It became interesting when we compared the possible annual yields, as Stephenson Avenue could achieve 4.3% per year but yields are proportionately 49% more on Princess Drive at around 6.4% per year. However, we must remember that yield is not the sole consideration when investing in buy to let. The average value of property on Princess Drive has risen by 52% since 2001, but Stephenson Avenue has risen by 83%.

Do you want a good yield or do you want capital growth? Remember, since 2001, inflation has been  44.4% according the HM Government.

So Princess Drive has only gone up, in REAL terms by 7.6%  (52% less 44.4% which equals 7.6%) whilst Stephenson has gone up in REAL terms by 38.6%  (83% less 44.4% which equals 38.6%)

Yield or Growth?  That is the question!

PS I have had a few Grantham people email me Rightmove links of properties they are considering buying. As I don’t sell houses or even let them (anymore), I am always happy to give my opinion (good and bad) on their suitability as rental investments .. bang an email over and i will give you my thoughts

Monday, 20 October 2014

What not to buy in Grantham for buy to let

Been a way for a few days, so sorry about the lack of posts.

When investing in property, it’s easy to get it wrong. Before I was a lettings agent, I bought a new build 2 bed flat because that’s what everyone else seemed to be doing. I still have it – mainly because no one is going to take it off me for the price I paid for it! You live and learn. But it’s important to remember that you make your money when you BUY a property, not when you sell it. If you buy at the wrong price, it’s more or less impossible to rectify that going forwards unless a rising property market saves you. If you buy sensibly, you can also expect to sell sensibly if you ever need to. Try to avoid:

• Simply overpriced. Once you’ve established you can buy a nice 2 bed property in a given area for £X, don’t pay £X + 5,000 for one because you’re impatient. If you overpay at the point of purchase, you’re playing “catch up” regarding the value of the property from day 1. So DON’T overpay!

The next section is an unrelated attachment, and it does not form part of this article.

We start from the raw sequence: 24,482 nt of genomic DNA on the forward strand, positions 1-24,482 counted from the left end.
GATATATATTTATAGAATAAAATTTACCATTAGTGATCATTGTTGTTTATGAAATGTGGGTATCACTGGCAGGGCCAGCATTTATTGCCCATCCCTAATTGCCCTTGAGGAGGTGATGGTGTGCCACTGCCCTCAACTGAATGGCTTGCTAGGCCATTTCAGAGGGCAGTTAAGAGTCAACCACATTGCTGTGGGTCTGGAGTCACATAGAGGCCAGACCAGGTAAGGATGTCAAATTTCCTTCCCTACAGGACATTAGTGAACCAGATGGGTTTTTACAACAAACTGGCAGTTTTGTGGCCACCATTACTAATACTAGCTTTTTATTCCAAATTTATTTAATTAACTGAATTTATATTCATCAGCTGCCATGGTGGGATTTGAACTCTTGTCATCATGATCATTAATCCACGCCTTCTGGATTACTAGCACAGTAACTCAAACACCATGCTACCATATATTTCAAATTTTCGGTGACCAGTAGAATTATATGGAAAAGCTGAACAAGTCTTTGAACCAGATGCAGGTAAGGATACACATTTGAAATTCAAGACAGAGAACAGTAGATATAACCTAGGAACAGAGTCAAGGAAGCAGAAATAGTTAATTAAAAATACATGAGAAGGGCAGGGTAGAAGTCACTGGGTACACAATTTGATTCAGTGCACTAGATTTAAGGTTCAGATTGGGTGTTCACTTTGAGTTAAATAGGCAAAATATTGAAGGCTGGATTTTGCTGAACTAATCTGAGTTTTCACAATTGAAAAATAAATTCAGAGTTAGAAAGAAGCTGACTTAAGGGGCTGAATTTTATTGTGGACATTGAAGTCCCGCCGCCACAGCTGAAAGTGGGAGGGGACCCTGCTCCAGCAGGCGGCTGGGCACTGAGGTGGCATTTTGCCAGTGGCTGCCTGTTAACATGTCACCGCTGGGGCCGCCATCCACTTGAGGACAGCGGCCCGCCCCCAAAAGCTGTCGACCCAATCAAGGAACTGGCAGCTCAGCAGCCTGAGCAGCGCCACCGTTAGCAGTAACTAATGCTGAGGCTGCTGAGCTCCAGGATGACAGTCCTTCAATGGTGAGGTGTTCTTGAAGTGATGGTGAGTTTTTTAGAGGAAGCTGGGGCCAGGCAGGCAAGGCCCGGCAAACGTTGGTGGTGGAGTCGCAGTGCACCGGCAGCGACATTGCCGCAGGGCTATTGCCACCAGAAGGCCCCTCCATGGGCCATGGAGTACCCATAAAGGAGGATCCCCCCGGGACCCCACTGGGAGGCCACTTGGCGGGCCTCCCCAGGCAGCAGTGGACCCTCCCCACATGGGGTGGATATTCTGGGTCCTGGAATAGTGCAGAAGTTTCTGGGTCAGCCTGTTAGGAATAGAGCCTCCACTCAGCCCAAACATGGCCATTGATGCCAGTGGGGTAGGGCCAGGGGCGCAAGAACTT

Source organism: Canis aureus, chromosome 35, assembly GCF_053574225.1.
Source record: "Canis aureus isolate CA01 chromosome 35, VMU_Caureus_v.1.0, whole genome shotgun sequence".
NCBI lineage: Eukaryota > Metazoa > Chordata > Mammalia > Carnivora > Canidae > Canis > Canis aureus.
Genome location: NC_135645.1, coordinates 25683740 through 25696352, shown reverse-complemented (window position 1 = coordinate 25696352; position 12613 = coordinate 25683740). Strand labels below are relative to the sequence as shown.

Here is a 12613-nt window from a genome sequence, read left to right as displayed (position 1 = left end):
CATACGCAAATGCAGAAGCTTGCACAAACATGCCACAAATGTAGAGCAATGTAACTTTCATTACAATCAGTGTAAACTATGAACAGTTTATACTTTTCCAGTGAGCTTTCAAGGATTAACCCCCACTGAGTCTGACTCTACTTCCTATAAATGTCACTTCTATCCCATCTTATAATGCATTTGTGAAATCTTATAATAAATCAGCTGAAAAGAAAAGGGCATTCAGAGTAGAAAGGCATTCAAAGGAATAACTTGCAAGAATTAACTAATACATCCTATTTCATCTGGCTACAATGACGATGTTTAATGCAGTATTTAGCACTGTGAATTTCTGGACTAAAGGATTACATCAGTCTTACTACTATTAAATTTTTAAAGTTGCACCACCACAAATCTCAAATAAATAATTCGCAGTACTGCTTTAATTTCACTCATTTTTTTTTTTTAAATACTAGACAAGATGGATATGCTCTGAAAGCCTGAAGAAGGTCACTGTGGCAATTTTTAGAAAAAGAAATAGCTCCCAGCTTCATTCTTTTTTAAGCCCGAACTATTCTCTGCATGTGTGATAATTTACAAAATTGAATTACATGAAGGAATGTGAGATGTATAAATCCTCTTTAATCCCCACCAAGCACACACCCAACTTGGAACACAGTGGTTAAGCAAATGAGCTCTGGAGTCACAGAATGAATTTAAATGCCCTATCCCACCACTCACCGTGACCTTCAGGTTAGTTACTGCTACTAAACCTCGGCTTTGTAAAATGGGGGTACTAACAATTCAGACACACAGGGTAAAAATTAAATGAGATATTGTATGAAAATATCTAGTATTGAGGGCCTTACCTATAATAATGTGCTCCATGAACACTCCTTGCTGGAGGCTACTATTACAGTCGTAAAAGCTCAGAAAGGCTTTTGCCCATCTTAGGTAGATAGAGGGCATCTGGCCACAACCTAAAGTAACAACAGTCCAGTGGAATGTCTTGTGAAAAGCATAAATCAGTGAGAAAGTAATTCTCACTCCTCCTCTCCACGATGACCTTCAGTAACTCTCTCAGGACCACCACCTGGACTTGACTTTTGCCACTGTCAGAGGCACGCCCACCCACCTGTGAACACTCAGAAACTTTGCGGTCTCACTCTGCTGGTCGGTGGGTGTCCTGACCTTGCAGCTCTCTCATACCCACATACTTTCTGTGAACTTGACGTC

• Needs work, and this isn’t reflected in the price. DON’T be put off by properties that need work, as these are often the best buys. But DO ensure this is reflected in the price. If it’s £X for a nice one, its £X minus £5,000 for one that needs a kitchen and bathroom.
• Unrealistic rental price. If you’re buying in an area where flats rent for £550.00, don’t expect yours to rent for £600.00 on the basis that it’s just been painted – expect it to rent for £500.00 if you don’t paint it!
• Lacking key features. If you’re buying in the suburbs to attract the family market, don’t buy the one house on the street that has no garden, or no parking. Families want gardens!

• Following on from my comments above, don’t buy in somewhere like the rougher parts of Earlesfield if you’re looking to attract a private tenant. Accept it will be housing benefit before you start.

Tuesday, 10 June 2014

Tuesday 10th June Grantham Buy To Let deal of day

Just popped into my friends at the Buckley Wand and they are about to list a stunning 2 bed terrace in Queen Street near the train station for a bargain 79950 .. Won't be round for long .. Not even on their website yet!

Sunday, 8 June 2014

Grantham Property market - 8th June 2014 update

A few weeks ago I posted an article about the Grantham property market .... caused a bit of eyebrow raising.

So in the spirit of good eyebrow raising .. here is another update.

Of the 100 properties that have come onto the market in Grantham in the last fortnight, guess how many have sold?


Only 6 my blog reading friends. These are the ones that have sold ..

http://www.rightmove.co.uk/property-for-sale/property-30592950.html  (this was a deal of the day 10 days ago .. nice to know I got at least one!)


So before you all go screaming property market boom.... lets all take a chill pill and be sensible with our asking prices

Friday, 30 May 2014

Gonerby Hill Foot BTL deal of the week - (tenants must like trains though!)

Three bed semi just come on the market yesterday with Newton Fallowells at £109,950. Ok, it looks like it backs onto the train line, but you get nobody looking into your garden except an HST 125 flying by at 100mph. Have a look at the internals  ( http://www.rightmove.co.uk/property-for-sale/property-30592950.html)  and you will see its a little sweetie. I dont think this will be around for long.

Even with the trains, you should get £525 to £550 per month (there is one round the corner at £625 which is steep). Depending what you buy her for, a yield of 6.1% to 6.3% a year is very good.

Now where is my train spotter handbook?

Wednesday, 28 May 2014

Nice 3 bed detached house in Grantham

Ooo..3 bed detached houses with double garages don't come around that often.

I like this, may be not a decent buy to let, but a property which I like.


Tuesday, 27 May 2014

Grantham property market over heating?